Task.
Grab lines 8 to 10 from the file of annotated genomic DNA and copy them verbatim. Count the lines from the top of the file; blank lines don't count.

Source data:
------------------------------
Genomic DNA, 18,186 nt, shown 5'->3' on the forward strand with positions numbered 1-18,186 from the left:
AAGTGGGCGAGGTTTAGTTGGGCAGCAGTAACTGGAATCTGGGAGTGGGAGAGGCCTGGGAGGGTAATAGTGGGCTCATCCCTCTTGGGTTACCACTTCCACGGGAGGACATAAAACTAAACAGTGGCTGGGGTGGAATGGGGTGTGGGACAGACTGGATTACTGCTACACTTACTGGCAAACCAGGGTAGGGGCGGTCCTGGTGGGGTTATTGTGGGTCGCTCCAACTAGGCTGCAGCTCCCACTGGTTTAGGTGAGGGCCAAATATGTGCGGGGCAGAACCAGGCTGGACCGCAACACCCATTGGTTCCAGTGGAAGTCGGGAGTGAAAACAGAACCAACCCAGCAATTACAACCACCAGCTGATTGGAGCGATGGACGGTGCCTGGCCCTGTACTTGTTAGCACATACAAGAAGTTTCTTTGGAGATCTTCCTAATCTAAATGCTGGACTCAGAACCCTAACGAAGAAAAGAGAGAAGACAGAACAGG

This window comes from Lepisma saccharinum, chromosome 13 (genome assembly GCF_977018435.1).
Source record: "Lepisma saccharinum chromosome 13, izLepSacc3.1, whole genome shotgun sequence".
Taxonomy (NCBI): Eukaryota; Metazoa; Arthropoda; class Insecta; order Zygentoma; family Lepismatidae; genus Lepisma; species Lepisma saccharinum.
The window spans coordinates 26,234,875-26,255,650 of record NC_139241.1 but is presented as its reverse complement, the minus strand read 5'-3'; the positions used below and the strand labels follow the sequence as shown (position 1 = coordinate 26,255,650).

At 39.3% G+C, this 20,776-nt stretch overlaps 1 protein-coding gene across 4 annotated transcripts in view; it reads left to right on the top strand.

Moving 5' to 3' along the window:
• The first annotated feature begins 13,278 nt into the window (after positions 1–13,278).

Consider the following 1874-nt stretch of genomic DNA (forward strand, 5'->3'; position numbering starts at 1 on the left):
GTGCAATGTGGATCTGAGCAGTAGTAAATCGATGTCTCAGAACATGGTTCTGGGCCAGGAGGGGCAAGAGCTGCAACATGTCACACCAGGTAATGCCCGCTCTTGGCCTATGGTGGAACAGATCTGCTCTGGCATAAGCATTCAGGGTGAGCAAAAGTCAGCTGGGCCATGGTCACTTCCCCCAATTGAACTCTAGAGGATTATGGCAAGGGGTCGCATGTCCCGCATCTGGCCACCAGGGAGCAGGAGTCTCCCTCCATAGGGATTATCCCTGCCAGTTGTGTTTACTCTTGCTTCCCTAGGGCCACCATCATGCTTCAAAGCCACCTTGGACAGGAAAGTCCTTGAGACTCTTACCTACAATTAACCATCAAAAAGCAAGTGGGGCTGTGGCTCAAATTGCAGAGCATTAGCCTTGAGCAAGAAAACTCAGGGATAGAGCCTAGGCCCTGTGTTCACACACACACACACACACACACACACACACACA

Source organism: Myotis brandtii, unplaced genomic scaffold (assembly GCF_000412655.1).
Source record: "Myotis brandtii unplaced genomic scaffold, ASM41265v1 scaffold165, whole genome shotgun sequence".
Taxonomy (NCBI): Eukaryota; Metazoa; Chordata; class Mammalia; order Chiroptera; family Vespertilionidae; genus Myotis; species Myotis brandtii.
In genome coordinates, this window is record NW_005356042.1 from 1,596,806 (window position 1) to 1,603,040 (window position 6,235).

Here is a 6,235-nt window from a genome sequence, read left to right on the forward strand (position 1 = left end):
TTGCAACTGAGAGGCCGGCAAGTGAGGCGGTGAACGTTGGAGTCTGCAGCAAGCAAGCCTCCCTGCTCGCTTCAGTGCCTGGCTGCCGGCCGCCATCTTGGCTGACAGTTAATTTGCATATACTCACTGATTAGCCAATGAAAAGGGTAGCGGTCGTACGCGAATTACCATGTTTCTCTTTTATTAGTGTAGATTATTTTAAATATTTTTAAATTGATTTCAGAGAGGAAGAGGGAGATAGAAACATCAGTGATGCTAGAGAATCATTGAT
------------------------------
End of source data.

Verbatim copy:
Moving 5' to 3' along the window:
• The first annotated feature begins 13,278 nt into the window (after positions 1–13,278).

Consider the following 1874-nt stretch of genomic DNA (forward strand, 5'->3'; position numbering starts at 1 on the left):